To crown it all, the pension automatically increases when the salary of the President increases.
Minister Jordan contended that it is not that the Administration has any grouse with former Presidents living in dignity on demitting office, whether they choose to live as hermits, or in a mansion with swimming pool by the seaside.
What the Government is strongly against, he said, is the extravagance the Act of 2009 allows former Presidents. It represents a great disparity, he said, when compared to public servants, who have to serve 33.3 years to qualify for pension.
The vulgarity of the law passed by the Jagdeo Administration, the least, he said, flies in the face of servant leadership.
Through the “outrageous and scandalous” benefits, the Finance Minister said Jagdeo drew down millions from the State to cover his electricity, transportation, telephone, water and other bills.
Quoting from a report in another section of the media, Minister Jordan said Jagdeo made the State fork out $45M to cover his transportation, security and electricity bills from 2011 to 2014.
This sum does not include his pension, which tops $1M. The figures provided by then Finance Minister, Dr Ashni Singh shows that former President Jagdeo racked up an electricity bill of $9.8M, which equates to about $365,000 per month.
On mentioning the amount, one parliamentarian quipped: “Was it a house or factory?”
For the period mentioned, Jagdeo’s transportation bill was tagged at $15.2M, while the State expended $20M on his security. The monthly sum for his security amounts to $752,000, and all security services were done by the Presidential Guard.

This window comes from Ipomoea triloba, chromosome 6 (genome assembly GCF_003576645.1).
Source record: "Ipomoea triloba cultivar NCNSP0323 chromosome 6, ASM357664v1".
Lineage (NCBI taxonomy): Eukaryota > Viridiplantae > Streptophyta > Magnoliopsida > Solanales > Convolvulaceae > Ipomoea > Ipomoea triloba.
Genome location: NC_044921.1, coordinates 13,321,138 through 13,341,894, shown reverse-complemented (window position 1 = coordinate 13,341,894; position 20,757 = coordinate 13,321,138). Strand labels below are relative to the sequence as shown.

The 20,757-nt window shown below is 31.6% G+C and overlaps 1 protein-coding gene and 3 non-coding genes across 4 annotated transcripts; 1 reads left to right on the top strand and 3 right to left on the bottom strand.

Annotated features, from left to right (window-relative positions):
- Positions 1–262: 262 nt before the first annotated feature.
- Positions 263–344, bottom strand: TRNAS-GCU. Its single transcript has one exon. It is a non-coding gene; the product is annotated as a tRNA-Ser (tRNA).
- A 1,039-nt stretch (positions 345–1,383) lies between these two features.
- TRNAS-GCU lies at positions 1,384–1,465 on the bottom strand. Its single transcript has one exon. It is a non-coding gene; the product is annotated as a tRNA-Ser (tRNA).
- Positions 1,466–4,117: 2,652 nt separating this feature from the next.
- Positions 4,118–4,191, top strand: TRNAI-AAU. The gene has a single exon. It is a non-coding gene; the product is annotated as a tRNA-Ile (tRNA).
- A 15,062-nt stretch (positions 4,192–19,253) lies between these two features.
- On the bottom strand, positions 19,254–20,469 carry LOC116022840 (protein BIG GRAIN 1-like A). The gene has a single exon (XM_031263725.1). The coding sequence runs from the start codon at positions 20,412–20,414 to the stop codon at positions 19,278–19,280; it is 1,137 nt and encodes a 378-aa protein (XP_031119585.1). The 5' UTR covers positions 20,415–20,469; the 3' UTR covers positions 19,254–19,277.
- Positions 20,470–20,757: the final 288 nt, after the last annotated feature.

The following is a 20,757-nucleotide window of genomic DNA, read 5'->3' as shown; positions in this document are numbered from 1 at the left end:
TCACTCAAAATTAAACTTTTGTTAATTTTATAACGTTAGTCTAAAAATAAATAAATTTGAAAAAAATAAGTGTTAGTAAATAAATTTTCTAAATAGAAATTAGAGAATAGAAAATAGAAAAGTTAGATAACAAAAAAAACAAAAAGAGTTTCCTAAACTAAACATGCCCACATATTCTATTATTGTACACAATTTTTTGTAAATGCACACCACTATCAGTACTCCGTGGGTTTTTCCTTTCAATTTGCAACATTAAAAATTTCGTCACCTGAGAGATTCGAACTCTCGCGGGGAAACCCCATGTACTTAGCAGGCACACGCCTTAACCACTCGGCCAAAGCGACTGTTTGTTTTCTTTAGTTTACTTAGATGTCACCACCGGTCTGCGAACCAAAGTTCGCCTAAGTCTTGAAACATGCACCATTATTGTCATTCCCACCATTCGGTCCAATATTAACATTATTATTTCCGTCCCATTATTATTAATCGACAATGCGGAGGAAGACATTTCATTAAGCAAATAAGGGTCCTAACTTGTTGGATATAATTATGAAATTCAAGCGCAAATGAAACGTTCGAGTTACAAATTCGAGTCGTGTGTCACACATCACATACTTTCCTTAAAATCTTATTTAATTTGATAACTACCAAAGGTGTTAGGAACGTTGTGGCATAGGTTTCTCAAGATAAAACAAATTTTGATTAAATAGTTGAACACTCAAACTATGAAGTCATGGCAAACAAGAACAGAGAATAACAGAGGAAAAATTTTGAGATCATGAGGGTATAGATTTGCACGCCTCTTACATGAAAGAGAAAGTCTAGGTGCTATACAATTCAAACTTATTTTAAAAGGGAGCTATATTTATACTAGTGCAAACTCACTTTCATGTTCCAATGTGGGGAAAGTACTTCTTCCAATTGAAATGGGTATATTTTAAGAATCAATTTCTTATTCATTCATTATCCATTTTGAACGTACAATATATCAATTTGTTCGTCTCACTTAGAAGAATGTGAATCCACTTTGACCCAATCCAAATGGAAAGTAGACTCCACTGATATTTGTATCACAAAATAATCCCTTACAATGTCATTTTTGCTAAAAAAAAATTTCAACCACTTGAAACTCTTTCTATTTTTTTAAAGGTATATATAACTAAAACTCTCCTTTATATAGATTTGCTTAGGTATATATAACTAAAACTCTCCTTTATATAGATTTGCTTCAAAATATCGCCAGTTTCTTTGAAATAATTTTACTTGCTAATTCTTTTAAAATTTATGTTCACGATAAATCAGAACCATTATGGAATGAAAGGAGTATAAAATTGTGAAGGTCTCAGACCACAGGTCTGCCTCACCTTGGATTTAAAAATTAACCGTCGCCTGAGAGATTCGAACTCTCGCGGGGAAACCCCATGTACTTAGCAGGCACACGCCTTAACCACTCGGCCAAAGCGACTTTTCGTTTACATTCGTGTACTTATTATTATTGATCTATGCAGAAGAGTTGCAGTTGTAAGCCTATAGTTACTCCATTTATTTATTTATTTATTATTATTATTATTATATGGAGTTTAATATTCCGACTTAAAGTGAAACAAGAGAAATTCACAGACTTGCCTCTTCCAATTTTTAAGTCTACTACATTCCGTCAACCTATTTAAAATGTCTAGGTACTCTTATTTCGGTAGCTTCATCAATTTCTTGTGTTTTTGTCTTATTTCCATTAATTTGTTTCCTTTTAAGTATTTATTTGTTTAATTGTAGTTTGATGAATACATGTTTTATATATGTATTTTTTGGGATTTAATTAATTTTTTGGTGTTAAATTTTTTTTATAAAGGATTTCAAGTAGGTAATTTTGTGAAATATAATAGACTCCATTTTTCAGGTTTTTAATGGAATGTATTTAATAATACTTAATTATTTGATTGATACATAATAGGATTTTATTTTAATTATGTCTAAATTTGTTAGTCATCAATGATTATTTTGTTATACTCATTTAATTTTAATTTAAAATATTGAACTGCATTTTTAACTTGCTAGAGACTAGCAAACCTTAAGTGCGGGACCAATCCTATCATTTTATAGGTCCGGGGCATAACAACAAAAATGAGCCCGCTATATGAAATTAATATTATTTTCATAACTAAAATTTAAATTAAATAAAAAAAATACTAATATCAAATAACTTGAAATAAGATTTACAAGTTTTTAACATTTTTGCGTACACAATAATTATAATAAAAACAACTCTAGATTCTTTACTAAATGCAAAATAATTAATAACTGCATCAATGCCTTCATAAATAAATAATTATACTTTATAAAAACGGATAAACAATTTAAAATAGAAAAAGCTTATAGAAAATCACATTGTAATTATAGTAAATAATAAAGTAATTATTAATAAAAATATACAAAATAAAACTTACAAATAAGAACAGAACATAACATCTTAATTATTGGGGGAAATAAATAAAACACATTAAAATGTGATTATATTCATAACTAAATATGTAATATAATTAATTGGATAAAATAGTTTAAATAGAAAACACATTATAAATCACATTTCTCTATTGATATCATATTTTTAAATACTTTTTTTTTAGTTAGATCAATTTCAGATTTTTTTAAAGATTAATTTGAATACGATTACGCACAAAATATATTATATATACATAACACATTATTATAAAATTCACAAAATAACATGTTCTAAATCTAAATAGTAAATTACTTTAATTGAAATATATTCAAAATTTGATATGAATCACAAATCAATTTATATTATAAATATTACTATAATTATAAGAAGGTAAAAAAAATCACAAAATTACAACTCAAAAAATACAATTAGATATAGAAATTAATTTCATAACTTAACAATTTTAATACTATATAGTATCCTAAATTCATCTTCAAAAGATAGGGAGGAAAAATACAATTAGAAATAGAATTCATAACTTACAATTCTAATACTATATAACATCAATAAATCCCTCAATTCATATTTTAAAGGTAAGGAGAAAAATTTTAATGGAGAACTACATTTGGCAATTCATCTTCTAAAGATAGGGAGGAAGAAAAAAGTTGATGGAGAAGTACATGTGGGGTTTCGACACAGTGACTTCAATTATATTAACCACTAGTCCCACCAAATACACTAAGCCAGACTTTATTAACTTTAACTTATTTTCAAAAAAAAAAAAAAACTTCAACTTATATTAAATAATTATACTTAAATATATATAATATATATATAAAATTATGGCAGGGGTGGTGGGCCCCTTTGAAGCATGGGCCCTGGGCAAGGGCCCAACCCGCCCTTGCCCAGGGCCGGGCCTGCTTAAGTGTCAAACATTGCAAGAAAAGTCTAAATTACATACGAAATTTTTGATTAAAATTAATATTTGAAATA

“A certain former President,” Minister Jordan said, “also booked a First Class ticket for two, worth $7.4 million, even though he refused to acknowledge his spouse.”
The minister stressed that leaders were “not elected to feast on the hog,” and that given Guyana’s large debt, the Administration sees it necessary to cut out waste where it is found.
Foreign Affairs Minister, Mr Carl Greenidge waived his presentation to the House to allow National Security Minister, Mr Khemraj Ramjattan to share his input.
Ramjattan described the Former Presidents (Benefits and Other Facilities) Act of 2009 as a schema, pointing out that the $375,000 electricity bill racked up by Jagdeo and the other uncapped expenses are cogent reasons why the Act should be repealed.
In the 2012 Resolution, the APNU and AFC, which at the time commanded a majority in the House, capped the electricity, water and telephone bills of former Presidents at $5000 each per month.